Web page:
Nature has provided us with spectacular particle accelerators called active galactic nuclei, or AGN. These are galaxies that host tremendously large black holes at their centers, some of which are known to be a million times heavier than our sun. hese distant celestial laboratories allow researchers to study physics at energies orders of magnitude greater than what can be generated by the most powerful manmade accelerators on Earth.
Many - if not all - galaxies contain massive black holes in their center: there is even a prominent one in the heart of our own Milky way galaxy. The gravity in the vicinity of a black hole is so intense that even light cannot escape. Those black holes grow by swallowing, or "accreting" Galactic gas from their vicinity, and can reach a mass equivalent to millions or even a billion times more than our Sun. But before such gas falls into the black hole, it heats up, and can generate a vast amount of electromagnetic radiation: those are known as active galactic nuclei. In some cases, some modest fraction of the material falling onto the black hole is sent off away from the black hole, along the axis of its rotation, in a form of great outflows, or “jets," moving with speed close to the speed of light. Such jets produce additional radiation, usually seen as intense radio waves, X-rays, and gamma-rays. The most luminous of such active nuclei might vastly exceed all light produced by all ordinary stars in the entire galaxy - even though that light is generated in a region with a size comparable to our Solar system.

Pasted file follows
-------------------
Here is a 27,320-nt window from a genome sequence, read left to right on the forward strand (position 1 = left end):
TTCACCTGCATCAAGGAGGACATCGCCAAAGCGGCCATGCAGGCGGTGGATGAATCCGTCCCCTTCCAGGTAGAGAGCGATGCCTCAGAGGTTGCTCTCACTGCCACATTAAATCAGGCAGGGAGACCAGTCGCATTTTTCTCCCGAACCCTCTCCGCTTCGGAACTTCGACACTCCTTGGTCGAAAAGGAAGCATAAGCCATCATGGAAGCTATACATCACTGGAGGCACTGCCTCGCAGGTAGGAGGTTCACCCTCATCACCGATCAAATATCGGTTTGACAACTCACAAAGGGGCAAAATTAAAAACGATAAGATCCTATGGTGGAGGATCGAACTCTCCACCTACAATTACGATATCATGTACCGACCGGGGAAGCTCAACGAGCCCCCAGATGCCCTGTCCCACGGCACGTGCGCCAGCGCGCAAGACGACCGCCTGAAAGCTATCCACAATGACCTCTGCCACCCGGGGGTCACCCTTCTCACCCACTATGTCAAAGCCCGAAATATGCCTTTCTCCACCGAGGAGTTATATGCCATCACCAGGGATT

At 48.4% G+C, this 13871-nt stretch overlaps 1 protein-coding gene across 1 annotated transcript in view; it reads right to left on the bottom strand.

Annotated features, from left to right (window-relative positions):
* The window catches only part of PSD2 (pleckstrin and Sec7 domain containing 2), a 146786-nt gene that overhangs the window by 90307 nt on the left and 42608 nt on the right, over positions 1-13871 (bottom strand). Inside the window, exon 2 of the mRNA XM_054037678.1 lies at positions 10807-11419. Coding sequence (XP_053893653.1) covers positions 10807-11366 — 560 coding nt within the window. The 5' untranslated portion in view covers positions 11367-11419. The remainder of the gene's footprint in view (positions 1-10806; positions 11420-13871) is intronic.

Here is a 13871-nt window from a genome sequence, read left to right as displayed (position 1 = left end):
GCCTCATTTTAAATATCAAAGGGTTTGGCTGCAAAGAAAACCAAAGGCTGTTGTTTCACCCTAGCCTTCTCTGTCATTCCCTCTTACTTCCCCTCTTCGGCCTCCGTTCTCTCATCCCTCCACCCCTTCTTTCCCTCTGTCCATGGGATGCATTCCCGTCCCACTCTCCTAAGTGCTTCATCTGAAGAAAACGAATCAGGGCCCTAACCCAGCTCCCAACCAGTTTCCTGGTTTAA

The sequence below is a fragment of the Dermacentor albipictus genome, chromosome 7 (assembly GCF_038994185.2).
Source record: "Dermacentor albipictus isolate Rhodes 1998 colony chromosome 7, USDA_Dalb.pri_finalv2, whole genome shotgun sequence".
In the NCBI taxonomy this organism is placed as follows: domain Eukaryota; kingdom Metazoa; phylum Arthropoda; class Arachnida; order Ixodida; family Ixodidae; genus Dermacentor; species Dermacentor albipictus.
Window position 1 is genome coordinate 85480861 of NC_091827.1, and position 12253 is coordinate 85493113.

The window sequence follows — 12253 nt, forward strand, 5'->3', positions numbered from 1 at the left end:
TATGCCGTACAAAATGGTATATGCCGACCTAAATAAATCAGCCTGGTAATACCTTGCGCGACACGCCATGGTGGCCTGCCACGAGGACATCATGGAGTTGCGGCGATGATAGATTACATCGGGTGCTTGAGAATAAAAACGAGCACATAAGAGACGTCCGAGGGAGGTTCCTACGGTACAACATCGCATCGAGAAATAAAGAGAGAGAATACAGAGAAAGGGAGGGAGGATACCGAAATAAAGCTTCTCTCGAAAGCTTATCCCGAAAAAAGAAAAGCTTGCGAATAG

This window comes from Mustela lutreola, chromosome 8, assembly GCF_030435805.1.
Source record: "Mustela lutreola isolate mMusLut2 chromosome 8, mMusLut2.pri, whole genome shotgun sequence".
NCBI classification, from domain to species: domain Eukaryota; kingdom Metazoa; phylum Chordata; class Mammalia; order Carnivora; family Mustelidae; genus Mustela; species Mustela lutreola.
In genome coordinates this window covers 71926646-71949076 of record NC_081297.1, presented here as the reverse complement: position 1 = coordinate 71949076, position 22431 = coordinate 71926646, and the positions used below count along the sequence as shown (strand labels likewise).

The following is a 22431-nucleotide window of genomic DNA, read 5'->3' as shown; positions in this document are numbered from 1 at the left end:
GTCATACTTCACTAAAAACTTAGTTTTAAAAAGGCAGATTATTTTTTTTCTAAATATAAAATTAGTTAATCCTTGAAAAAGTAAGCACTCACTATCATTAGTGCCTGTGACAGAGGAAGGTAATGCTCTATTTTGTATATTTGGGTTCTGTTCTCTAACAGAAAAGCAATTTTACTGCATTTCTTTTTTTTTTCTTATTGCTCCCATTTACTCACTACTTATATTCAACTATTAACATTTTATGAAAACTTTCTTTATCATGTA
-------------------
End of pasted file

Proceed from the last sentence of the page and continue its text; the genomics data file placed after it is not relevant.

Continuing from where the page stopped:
Active galactic nuclei are responsible for other powerful phenomena such as quasars and radio galaxies. When the galaxy is oriented so that the jets of energy exiting the black hole are pointed toward Earth, the observations become even more dramatic. These objects are called blazars.
In a blazar, the emitted light may include high-energy gamma rays, which, in extreme cases, can be a billion times more energetic than the light our eyes can see. The light generated by a blazar has other unique properties, including an intensity that can vary dramatically with time. At peak emission, observing a blazar feels a little like looking down the barrel of the most powerful gun in the universe. (In some cases, the material exiting a blazar appears to be moving faster than the speed of light, but this is an illusion caused by the geometry of a high-speed source that is not oriented exactly head-on with the observer.)
KIPAC scientists are heavily engaged in the search for and study of blazars. The Fermi-Large Angle Telescope, or Fermi-LAT, is one of the most efficient instruments ever designed to probe the universe for blazars. It is providing the Stanford community with streams of new data in the effort to understand the physics of these rare and fascinating cosmological objects.